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Troubled First Republic Bank seized and sold to JPMorgan Chase

First Republic Bank sold to JP Morgan Chase
First Republic Bank assets sold to JP Morgan Chase 02:23

Regulators seized control of First Republic Bank on Monday and accepted a bid from JPMorgan Chase for virtually all of the lender's assets. It is the third financial institution taken under government control in the last two months following a series of lightning-fast bank runs that has shaken the confidence of financial industry customers and investors. 

California's Department of Financial Protection and Innovation (DFPI) said it had taken over San Francisco-based First Republic and appointed the Federal Deposit Insurance Corporation (FDIC) as receiver. FDIC officials then accepted a bid from JPMorgan "to assume all deposits, including all uninsured deposits, and substantially all assets of First Republic Bank," the DFPI said. 

"First Republic customers can bank as usual and feel confident that their deposits are backed by the strength and security of JPMorgan Chase," Jeremy Barnum, JPMorgan's chief financial officer, said during a news conference Monday. 

First Republic has 84 branches across eight states: California, Connecticut, Florida, Massachusetts, New York, Oregon, Washington and Wyoming.

JPMorgan CEO Jamie Dimon said the locations will be converted into JPMorgan wealth management centers over the next 18 months. JPMorgan will make a "modest" one-time $2.6 billion gain by acquiring First Republic but will also spend another $2 billion restructuring the regional bank, he added.

Jill Schlesinger discusses fate of First Republic Bank and lessons from Silicon Valley Bank 02:14

"This acquisition modestly benefits our company overall, it is accretive to shareholders, it helps further advance our wealth strategy and it is complementary to our existing franchise," he said, noting that 800 JPMorgan employees worked around the clock to complete the transaction. 

Dimon also said buying First Republic's assets will help stabilize the U.S. banking system, which has been rocked in recent weeks by the sudden collapse in March of Silicon Valley Bank (SVB) and Signature Bank. 

JPMorgan will gain $92 billion more in customer deposits and also absorb $173 billion in outstanding First Republic loans. Without the deal, the FDIC would have needed to assume all of First Republic's debt. 

Second-biggest bank failure in U.S. history

First Republic has $229 billion in assets, making it the second-biggest bank to collapse in U.S. history after the 2008 failure of Washington Mutual, which at the time had roughly $307 billion and also was sold to JPMorgan. Silicon Valley Bank had roughly $209 billion when it was seized by California regulators. 

The government's move to assume control of First Republic came one week after it disclosed that customers had withdrawn more than $100 billion following SVB's collapse. As with its San Francisco neighbor Silicon Valley Bank, First Republic had many affluent account holders with deposits exceeding the $250,000 limit guaranteed by the FDIC. That made it more vulnerable to a bank run as customers rushed to transfer their money elsewhere.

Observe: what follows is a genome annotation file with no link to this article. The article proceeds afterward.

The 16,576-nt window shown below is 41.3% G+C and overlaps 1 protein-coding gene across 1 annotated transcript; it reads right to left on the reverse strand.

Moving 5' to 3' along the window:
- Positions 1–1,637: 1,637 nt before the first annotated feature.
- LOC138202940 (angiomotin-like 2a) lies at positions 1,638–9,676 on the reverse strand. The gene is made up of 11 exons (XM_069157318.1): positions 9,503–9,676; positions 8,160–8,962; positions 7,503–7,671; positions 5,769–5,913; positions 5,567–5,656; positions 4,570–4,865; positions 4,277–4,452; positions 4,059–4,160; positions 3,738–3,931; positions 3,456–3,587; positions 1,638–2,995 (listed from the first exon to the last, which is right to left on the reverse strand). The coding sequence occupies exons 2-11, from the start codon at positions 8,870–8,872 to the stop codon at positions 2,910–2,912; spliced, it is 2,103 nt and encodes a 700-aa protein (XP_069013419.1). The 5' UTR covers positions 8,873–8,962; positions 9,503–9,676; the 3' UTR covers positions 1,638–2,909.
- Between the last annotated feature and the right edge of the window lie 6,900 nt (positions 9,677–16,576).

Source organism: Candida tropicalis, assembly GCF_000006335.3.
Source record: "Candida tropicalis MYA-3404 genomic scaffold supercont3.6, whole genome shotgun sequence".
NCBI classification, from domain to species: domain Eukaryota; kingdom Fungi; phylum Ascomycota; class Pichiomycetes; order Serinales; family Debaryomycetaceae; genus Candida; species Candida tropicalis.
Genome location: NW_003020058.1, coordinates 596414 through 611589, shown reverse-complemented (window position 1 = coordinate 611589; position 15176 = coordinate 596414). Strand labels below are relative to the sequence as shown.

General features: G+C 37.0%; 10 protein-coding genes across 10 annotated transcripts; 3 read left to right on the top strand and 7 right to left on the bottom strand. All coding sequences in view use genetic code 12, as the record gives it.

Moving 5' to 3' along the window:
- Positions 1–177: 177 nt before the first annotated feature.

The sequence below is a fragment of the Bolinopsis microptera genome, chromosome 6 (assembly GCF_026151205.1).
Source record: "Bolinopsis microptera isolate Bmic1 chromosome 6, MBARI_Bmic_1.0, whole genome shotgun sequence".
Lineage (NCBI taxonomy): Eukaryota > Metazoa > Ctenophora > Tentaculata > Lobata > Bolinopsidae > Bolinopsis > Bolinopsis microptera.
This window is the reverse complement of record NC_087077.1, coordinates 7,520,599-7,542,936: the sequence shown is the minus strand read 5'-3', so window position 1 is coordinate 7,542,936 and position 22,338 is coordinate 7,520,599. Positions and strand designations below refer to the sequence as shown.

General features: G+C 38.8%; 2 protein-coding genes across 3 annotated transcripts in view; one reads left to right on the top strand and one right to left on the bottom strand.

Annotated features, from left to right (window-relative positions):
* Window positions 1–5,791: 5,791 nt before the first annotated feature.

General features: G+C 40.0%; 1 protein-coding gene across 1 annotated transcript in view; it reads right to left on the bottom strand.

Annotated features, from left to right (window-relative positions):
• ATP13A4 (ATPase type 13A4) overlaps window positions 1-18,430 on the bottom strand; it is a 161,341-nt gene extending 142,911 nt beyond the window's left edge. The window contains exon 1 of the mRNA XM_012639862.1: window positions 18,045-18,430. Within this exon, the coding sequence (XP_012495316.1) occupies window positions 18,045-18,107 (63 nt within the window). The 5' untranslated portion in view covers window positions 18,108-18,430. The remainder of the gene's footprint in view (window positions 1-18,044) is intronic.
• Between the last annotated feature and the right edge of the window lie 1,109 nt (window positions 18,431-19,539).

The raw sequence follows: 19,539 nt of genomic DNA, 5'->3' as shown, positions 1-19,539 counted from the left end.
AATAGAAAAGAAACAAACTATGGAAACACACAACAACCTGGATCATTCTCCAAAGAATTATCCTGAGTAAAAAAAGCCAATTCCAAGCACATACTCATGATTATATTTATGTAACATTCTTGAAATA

Hoping to stem the panic, 11 of the nation's largest financial institutions in mid-March gave First Republic $30 billion in deposits, but the effort failed to assuage concerns about the bank's viability. Under Monday's deal with JPMorgan, the funds will be returned to the firms, TD Cowen analyst Jaret Seiberg said. 

Another hit to the FDIC's Deposit Insurance Fund

U.S. Treasury officials said Monday they're encouraged that the First Republic seizure happened "with the least cost to the Deposit Insurance Fund."

The FDIC estimated the cost to the Deposit Insurance Fund at about $13 billion; by comparison, SVB's failure resulted in a $20 billion hit. Before that collapse, the largest loss for the DIF was $10.7 billion in 2008 to resolve the loss for subprime lender IndyMac. 

At the end of the fourth quarter of 2022, the DIF had $128 billion in reserve. The fund is mostly financed through fees paid by the nation's banks. 

Federal officials from the FDIC, Treasury Department and Federal Reserve held private talks with other banks on Friday hoping to find a bailout plan for First Republic, Reuters reported, but no private rescue materialized. Takeover talks continued all weekend in the hope a deal could be struck before U.S. stock markets opened Monday.

Washington's reaction 

Although the acquisition of First Republic's assets by another lender may shore up confidence in the banking system, analysts noted that JPMorgan is growing even larger as a result of the deal and is likely to attract the scrutiny of lawmakers.

"The failure of First Republic Bank shows how deregulation has made the too big to fail problem even worse," Senator Elizabeth Warren tweeted on Monday. "A poorly supervised bank was snapped up by an even bigger bank — ultimately taxpayers will be on the hook. Congress needs to make major reforms to fix a broken banking system."

Regulators wanted a private company to take over First Republic to avoid the FDIC taking on too much debt, and that requirement "may have precluded other regional bank bidders from making the math work as well as it does for JPM," Ken Usdin, equity analyst for Jeffries, said in a note Monday. 

Dimon dismissed concerns about JPMorgan's size, saying the U.S. needs big financial institutions as much as it needs small and regional lenders.

"We need large, successful banks in the largest and most prosperous economy in the world," he said. "You need large, successful banks. And anyone who thinks that it would be good for the United States of America not to have that, should call me directly."

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